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Thread: The State Of Open-Source Radeon Driver Features

  1. #131
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    Kano hit the nail on the head concerning power management. If AMD can't get it right in open-source (whether it's their "fault" or not), they should update their legacy fglrx driver to support newer kernels/Xservers so that is an option going forward. Actually, they should update fglrx legacy anyway because some users are willing to put up with the blob's drawbacks to get better 3D performance. I understand if AMD doesn't want to update really old legacy drivers (like 8.28), but Catalyst 12-6 legacy should definitely be updated and Catalyst 9-3 legacy would be nice too.

    It's really hard to recommend AMD graphics to prospective buyers right now. For the user who's more interested in HTPC functions and doesn't care so much about 3D, Intel is the obvious choice because of their open driver, superior power management on mobile devices, and support for VA-API. For the desktop gamer, Nvidia is the obvious choice because of their better blob driver (and much longer support for legacy blobs) as well as VDPAU support.

    As much as I appreciate AMD's open-source efforts and recognize the incredible progress they've made (especially in terms of 3D features/performance), the AMD KoolAid is a bittersweet drink at the moment.

  2. #132
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    Quote Originally Posted by mark45 View Post
    So it's about the new compute shader stage introduced in GL 4.3, I think I get it now why it was mentioned later "(with their lower overhead)" - compared to the usual (vertex/fragment) shaders the compute shader from GL4.3 probably are suited (a lot) better for video decoding and probably allow for a lower overhead of back and forth computing.
    Yep. Key point though is that the hardware capabilities have been around for a few years, and you don't need to wait for GL 4.3 to use them in a video driver.

  3. #133
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    Smile There's no logic to fglrx and cost saving

    Bridgman, you know, I'd think for AMD's sake they could save lots of money in getting to a point of dropping fglrx and providing the Open Source driver a plugin mechanism to load a DRM rights shared library.

    Why would AMD spend millions on focused on a binary driver costing the company time/effort and lots of money when they could just get open source people to work on a driver and some AMD developers?

    Maybe I'm not the only one to see the cost savings for AMD here...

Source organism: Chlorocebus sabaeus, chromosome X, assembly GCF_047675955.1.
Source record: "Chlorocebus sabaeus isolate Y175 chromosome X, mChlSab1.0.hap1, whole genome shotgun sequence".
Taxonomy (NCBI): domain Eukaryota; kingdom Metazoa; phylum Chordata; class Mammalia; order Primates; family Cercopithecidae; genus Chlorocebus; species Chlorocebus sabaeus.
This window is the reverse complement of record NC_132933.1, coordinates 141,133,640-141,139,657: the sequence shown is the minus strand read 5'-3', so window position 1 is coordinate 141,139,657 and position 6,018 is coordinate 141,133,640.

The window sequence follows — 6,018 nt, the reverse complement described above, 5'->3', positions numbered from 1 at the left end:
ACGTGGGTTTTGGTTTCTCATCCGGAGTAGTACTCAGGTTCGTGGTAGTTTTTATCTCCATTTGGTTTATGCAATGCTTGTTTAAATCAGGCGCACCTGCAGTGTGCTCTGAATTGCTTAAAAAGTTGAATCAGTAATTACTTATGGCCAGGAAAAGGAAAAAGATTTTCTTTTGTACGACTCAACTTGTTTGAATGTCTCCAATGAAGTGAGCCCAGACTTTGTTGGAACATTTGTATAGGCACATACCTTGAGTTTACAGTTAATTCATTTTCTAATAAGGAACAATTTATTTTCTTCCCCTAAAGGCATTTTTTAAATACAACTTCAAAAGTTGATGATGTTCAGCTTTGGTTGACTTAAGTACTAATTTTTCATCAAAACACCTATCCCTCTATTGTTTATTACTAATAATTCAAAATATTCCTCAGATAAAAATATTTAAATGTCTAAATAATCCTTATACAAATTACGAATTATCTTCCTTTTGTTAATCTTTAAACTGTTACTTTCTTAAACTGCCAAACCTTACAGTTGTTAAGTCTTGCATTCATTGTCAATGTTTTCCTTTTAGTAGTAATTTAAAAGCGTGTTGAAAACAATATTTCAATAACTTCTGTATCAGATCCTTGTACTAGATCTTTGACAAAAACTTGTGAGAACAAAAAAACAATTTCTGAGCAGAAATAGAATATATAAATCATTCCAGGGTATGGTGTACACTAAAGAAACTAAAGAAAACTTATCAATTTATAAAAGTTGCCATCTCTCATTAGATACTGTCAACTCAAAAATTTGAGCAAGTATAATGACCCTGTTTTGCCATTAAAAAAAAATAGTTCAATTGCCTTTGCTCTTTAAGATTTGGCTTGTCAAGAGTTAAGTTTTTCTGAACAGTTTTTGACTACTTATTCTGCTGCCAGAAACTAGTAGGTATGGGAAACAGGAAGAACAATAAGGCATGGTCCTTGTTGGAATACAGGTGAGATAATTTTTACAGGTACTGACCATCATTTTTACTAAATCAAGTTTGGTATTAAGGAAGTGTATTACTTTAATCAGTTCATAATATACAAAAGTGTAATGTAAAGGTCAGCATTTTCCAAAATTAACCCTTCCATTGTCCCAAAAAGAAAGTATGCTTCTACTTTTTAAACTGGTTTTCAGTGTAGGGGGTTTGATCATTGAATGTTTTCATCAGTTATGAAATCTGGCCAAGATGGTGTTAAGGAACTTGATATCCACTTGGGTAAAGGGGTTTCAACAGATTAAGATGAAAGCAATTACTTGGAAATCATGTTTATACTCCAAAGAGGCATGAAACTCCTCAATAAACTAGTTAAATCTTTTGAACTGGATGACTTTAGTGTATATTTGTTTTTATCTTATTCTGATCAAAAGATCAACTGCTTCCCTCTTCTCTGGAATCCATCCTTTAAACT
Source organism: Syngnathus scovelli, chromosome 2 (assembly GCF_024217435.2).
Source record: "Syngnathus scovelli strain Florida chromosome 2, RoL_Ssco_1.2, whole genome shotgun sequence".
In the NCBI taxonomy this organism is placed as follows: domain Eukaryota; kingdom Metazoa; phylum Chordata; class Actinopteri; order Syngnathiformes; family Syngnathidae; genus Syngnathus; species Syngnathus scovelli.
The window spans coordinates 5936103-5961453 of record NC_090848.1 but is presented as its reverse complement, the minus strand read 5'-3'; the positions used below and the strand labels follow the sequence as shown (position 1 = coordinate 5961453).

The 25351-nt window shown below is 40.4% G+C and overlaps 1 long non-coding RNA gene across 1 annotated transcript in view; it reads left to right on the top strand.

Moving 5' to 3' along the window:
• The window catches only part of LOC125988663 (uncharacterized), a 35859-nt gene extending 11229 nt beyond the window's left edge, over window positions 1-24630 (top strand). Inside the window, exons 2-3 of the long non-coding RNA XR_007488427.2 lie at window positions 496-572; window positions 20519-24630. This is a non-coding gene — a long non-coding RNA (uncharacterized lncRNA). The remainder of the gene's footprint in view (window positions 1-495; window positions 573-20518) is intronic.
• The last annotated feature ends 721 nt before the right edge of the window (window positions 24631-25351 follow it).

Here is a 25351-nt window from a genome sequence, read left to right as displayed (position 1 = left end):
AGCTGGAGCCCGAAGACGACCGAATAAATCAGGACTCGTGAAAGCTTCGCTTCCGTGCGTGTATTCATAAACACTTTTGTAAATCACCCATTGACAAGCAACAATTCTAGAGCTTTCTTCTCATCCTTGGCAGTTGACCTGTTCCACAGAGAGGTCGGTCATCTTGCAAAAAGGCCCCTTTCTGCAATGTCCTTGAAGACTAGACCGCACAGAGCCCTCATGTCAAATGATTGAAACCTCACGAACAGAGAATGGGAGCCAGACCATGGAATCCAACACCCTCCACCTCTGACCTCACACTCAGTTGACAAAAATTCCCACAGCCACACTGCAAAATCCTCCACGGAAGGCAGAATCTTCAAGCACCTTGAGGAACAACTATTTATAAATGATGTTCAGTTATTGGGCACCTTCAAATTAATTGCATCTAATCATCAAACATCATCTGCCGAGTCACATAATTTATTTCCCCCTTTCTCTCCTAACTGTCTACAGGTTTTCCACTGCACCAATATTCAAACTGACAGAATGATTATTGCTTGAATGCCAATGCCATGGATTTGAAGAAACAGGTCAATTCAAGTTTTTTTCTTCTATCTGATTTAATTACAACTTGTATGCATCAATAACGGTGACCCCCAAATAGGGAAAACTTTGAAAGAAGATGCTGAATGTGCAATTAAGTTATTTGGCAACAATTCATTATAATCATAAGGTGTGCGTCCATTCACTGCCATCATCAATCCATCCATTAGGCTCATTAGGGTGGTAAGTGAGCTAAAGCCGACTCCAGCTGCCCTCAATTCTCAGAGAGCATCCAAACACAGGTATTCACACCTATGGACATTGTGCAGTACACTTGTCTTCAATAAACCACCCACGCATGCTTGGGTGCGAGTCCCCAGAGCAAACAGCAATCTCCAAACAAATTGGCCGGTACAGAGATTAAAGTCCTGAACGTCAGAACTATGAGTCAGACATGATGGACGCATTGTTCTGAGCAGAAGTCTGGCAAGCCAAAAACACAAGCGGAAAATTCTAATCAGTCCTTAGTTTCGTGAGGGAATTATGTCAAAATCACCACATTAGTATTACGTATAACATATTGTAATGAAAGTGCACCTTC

4. #134
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    Thats been discussed many times before.

    The deal as I understand it is that for DRM to be effective it must be in control from beginning to end. You can't have open code working with a data set and then switch to closed code working on the same data set.

  5. #135
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    Quote Originally Posted by spstarr View Post
    I'd think for AMD's sake they could save lots of money in getting to a point of dropping fglrx
    If they were only developing the fglrx/Catalyst for Linux, then maybe you'd have a point, but lots of code and labor time are shared between Windows Catalyst and Linux Catalyst. There's also other upsides to fglrx like same-day support for newly released products (in theory) and pleasing corporate ($$$) customers who demand a proprietary driver for various reasons.

  6. #136
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    Quote Originally Posted by spstarr View Post
    Why would AMD spend millions on focused on a binary driver costing the company time/effort and lots of money when they could just get open source people to work on a driver and some AMD developers?
    Because that binary driver runs on Windows.

    The Linux-specific parts of fglrx are very few. Most of the blob is the same as the Windows driver. And they can't stop making the windows driver, obviously.

  7. #137
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    Right. If we had been writing a separate Linux driver (rather than code sharing) it would be open source.

    One thing I've said a lot of times is that ability to share code across multiple OSes is the primary reason for proprietary drivers to exist.

    You pretty much have to take the secrecy requirements of all the OSes sharing code and follow the most restrictive of them all, which is how shared-code drivers like Catalyst Linux (and the corresponding NVidia drivers) end up being proprietary. We are the only vendor willing to support both proprietary drivers (for workstation and other performance-critical markets) AND open source drivers.